Search The Tattler

Sunday, March 11, 2012

School District Power Grab: Seeks Limits On Oversight Committee

Uppity Oversight Committee Slapped Down By School District

The Emery Unified School District is preparing to limit and redefine the role of the Measure J Citizens' Oversight Committee by proposing the School Board change the Oversight Committee bylaws.  After several highly visible recent Committee member resignations, the School Board will vote to amend the Bylaws at the regularly scheduled March 12th meeting, Monday night.

The proposed revisions seem aimed at reigning in a noncompliant Oversight Committee.

Two proposed limiting revisions stand out:  They purport to now forbid the Oversight Committee from forming standing subcommittees and they purport to dictate the scope of the Committee's annual report to the public, first by seeming sleight-of-hand by saying it is strictly a report to the Board (in public session), and secondly outright by saying the report shall consist "solely of" a summery of the Committee's proceedings and activities and a statement indicating whether the School District is in compliance.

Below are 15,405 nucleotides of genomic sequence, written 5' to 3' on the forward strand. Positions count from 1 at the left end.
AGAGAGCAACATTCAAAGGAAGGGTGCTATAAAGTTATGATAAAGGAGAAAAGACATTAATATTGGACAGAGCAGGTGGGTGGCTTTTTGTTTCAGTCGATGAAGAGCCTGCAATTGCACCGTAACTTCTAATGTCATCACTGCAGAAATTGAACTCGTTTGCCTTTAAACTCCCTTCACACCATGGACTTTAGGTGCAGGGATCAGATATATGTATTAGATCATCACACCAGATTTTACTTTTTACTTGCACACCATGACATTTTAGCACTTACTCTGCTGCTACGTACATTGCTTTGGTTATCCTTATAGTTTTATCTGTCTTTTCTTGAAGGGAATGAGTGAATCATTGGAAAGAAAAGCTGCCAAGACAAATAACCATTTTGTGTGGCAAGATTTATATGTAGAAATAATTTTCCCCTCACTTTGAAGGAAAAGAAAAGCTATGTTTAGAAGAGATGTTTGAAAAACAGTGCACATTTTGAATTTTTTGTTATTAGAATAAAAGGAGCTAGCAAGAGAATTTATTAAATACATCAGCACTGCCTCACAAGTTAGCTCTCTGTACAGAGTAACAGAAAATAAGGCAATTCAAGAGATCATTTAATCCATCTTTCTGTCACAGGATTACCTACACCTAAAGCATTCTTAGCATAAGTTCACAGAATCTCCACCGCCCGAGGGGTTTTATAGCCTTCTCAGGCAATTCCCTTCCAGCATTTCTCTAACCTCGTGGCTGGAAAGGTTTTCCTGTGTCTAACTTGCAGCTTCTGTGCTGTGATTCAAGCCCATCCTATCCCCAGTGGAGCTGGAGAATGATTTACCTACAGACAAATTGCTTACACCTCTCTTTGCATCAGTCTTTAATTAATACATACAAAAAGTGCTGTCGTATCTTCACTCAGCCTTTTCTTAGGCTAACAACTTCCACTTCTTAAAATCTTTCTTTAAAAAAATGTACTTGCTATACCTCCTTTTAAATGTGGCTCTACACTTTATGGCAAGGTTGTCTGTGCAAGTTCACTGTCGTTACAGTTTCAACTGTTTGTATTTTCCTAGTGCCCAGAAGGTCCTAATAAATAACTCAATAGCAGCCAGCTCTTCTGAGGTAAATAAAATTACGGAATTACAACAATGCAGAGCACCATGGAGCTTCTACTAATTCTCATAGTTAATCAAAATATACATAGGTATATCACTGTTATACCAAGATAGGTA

The two new changes would seem to violate the Constitution and the State mandated charge that the Committee be an "independent citizens' oversight committee", with the idea that the word independent taken to mean having the discretion to decide what is to go in the annual report to the public.


  1. I believe eliminating the standing committees is a good idea. They are a potential violation of the Brown Act (because all reports and deliberations should be in public meeting).

    On the other hand, limiting the Committee's discretion on what to report, who to report it to, is appalling.

    I suppose we owe the official reigning-in of the COC to Brian Carver being outspoken. Which is exactly what committee chairpersons should be (would we be seeing complaints if he had made loud with glowing praise?).

    Too bad all committee chairmen don't take the Finance Committee approach - it's always sunny in Philadelphia (Emeryville). Too bad from the status quo's perspective, at least.

  2. All officially sanctioned public meetings must operate in accordance with the Brown Act. That means meetings must be duly noticed and open to the public. So far, the subcommittees of the Oversight Committee have observed the Brown Act.